Attention CHOP clinicians: patient education should be printed and assigned via EPIC's Teaching Library.
Health Encyclopedia
A B C D E F G H I J K L M N O P Q R S T U V W X Y Z A-Z Listings

Safe Sleep for Your Baby

SIDS (sudden infant death syndrome) is the sudden and unexplained death of a baby younger than 1 year old. Although SIDS can't always be prevented, you — and everyone who cares for your baby — can do things to make it less likely.

KidsHealth Image

KidsHealth Image

Safe Sleep Places

  • Always put your baby to sleep on their back. An older baby may roll onto their side or belly and that's OK.

  • Make sure that all cribs and bassinets have a firm mattress and meet federal safety standards.

  • Never let your baby sleep on a pillow, waterbed, sheepskin, couch, chair, or other soft surface.

  • Never put a blanket, pillow, wedge, sleep positioner, bumper pads, or toys in the crib or bassinet.

  • If your baby falls asleep in a car seat, stroller, sling, or baby carrier, move them to the crib or bassinet as soon as possible.

  • Don't let your baby get too hot while sleeping. Keep the room at a temperature that is comfortable for a lightly clothed adult. Don't put a hat or too many clothes on your baby. Don't bundle them up or cover their head. If your baby shows signs of overheating, such as sweating, remove some of their clothing.

  • Keep the crib or bassinet in the room where you sleep for at least 6 months and, if possible, for your baby's first year. Never let your baby sleep in bed with you.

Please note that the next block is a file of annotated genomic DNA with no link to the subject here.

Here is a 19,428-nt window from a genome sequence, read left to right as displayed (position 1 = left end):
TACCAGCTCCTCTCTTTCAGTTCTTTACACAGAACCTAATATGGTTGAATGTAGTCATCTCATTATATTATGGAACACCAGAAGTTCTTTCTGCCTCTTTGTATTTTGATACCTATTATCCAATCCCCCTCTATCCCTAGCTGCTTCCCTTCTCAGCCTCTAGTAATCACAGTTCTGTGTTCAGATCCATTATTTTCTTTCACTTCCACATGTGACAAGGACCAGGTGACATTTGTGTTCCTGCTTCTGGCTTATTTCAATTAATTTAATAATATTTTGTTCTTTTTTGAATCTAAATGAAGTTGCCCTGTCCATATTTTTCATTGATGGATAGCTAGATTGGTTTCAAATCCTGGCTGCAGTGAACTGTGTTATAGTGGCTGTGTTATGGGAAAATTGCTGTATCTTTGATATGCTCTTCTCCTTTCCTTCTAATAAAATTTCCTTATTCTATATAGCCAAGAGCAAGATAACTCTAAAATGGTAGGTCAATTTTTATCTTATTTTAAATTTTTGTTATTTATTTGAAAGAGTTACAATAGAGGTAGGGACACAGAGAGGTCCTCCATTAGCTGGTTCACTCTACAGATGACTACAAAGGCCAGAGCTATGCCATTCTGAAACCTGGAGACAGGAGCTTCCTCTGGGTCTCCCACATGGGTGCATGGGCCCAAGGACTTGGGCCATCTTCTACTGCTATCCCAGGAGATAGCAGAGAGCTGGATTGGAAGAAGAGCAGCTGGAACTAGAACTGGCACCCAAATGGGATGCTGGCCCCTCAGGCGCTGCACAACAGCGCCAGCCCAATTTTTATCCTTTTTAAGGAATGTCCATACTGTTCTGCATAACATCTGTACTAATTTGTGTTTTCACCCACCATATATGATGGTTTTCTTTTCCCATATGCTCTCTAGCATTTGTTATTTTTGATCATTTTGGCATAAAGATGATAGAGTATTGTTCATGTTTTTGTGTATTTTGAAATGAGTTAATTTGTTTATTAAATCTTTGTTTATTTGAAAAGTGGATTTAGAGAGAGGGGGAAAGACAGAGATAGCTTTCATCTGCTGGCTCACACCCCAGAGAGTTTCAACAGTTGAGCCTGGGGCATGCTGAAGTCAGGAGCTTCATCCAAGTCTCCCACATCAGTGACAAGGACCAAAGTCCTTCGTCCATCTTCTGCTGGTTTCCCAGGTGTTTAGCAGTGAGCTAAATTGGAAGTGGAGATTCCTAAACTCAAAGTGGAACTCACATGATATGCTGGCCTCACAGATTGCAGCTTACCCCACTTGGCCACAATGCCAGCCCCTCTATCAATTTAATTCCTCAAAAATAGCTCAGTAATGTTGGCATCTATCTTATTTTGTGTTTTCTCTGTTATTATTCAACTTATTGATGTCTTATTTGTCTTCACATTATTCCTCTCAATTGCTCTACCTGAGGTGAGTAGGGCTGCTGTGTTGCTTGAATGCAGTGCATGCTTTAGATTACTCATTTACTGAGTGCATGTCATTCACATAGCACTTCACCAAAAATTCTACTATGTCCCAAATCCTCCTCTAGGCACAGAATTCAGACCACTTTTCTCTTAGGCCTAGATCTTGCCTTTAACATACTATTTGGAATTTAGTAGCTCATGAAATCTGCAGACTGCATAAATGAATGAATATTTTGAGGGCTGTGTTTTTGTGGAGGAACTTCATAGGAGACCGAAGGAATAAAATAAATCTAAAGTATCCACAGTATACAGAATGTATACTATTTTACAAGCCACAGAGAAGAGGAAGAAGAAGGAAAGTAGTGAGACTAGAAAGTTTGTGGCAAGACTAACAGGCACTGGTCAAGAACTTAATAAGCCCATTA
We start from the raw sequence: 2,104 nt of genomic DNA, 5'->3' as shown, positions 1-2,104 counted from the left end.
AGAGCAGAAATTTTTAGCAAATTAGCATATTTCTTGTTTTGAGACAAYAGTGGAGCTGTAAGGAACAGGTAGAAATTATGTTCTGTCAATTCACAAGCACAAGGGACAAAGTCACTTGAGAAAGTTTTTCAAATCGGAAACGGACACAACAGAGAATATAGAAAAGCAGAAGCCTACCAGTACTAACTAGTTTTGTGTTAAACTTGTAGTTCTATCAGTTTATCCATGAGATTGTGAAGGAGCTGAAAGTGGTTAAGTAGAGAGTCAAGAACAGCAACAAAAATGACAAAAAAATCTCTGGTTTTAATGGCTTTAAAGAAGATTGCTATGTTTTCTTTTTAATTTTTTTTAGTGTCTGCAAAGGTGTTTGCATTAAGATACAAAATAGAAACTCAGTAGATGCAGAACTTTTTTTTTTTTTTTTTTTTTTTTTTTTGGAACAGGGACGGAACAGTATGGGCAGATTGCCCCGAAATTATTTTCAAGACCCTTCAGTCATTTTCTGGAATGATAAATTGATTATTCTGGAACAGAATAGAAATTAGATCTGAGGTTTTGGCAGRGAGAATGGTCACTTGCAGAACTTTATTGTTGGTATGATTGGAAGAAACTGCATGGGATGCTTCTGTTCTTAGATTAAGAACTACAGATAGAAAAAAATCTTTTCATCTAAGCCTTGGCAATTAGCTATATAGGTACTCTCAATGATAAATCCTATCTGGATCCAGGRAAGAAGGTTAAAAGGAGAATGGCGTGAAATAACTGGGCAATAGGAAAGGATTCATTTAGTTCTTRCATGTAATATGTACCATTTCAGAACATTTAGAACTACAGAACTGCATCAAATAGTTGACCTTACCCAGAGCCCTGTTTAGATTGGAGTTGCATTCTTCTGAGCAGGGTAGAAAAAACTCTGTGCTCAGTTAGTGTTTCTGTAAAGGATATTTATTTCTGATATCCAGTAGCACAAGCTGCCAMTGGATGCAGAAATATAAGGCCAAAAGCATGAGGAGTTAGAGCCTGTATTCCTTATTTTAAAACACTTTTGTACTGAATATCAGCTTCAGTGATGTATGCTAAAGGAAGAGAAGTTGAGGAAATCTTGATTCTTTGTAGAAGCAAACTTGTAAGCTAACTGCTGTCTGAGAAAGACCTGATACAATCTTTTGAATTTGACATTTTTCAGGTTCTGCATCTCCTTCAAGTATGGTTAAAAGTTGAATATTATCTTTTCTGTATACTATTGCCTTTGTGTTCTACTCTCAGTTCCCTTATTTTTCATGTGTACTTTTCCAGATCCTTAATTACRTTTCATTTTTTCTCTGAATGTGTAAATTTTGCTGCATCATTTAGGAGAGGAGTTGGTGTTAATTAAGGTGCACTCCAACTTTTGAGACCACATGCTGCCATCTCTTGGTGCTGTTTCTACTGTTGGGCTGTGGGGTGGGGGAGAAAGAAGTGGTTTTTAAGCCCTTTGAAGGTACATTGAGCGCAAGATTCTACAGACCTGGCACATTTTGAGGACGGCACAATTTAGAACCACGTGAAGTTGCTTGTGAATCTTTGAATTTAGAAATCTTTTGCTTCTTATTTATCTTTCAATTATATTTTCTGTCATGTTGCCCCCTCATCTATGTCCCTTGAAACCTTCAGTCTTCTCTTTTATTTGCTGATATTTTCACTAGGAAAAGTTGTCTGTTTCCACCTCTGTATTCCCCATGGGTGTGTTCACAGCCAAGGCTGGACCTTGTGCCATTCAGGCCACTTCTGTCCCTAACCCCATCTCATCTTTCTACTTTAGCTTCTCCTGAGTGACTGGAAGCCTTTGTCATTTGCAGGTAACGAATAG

• Do not fall asleep in bed or on a couch or chair while holding your baby.

What else can lower the risk of SIDS?

  • Breastfeed your baby or give them breast milk that you pumped, if possible.

  • Give your baby a pacifier at naptime and bedtime. Do not attach the pacifier to anything, such as a string, clothing, stuffed toy, or blanket. If the pacifier falls out or your baby doesn't want it, there's no need to put it back in. If your baby is breastfeeding, wait until breastfeeding is going well before using a pacifier, usually about 3–4 weeks.

  • Don't smoke or let anyone else smoke around your baby. If you or anyone in your household need help quitting, go to or call 800-QUIT-NOW (800-784-8669).

  • Don't drink alcohol or use drugs.

  • Be sure your baby gets all recommended immunizations (shots).

KidsHealth Image

You have questions about keeping your baby safe during sleep.

KidsHealth Image

What causes SIDS? Although the exact cause of SIDS isn't known, it's likely due to a combination of reasons. The baby may be rebreathing air that doesn't have enough oxygen in it because it's blocked (for example, by a blanket or soft mattress or because they are sleeping on their belly). Most babies will wake up if they don't get enough oxygen. They might move their head or cry. But some babies don't wake up and they can't get the oxygen they need.

Are there any health risks to babies sleeping on their backs? No, it is safe for babies to sleep on their backs. Some parents worry that their baby will choke if they spit up while sleeping. But healthy babies who spit up while sleeping will naturally spit out or swallow any fluids that may come up.

Will my baby get a flat head from sleeping on their back? Some babies can get a flat spot on the head from sleeping on their back. But most babies who sleep on their back don't get a flat spot, and there are things you can do to prevent it and treat it if it does happen.

To help prevent a flat spot:

  • Give your baby plenty of tummy time while awake and someone is there watching.

  • Limit the time your baby spends in car seats and bouncy seats.

  • Gently change the direction of your baby's head when they are awake and sleeping so it isn't always turned the same way.

  • Change the side that you talk to, play with, feed, and change your baby from. This way they will move their head back and forth.

Powered by StayWell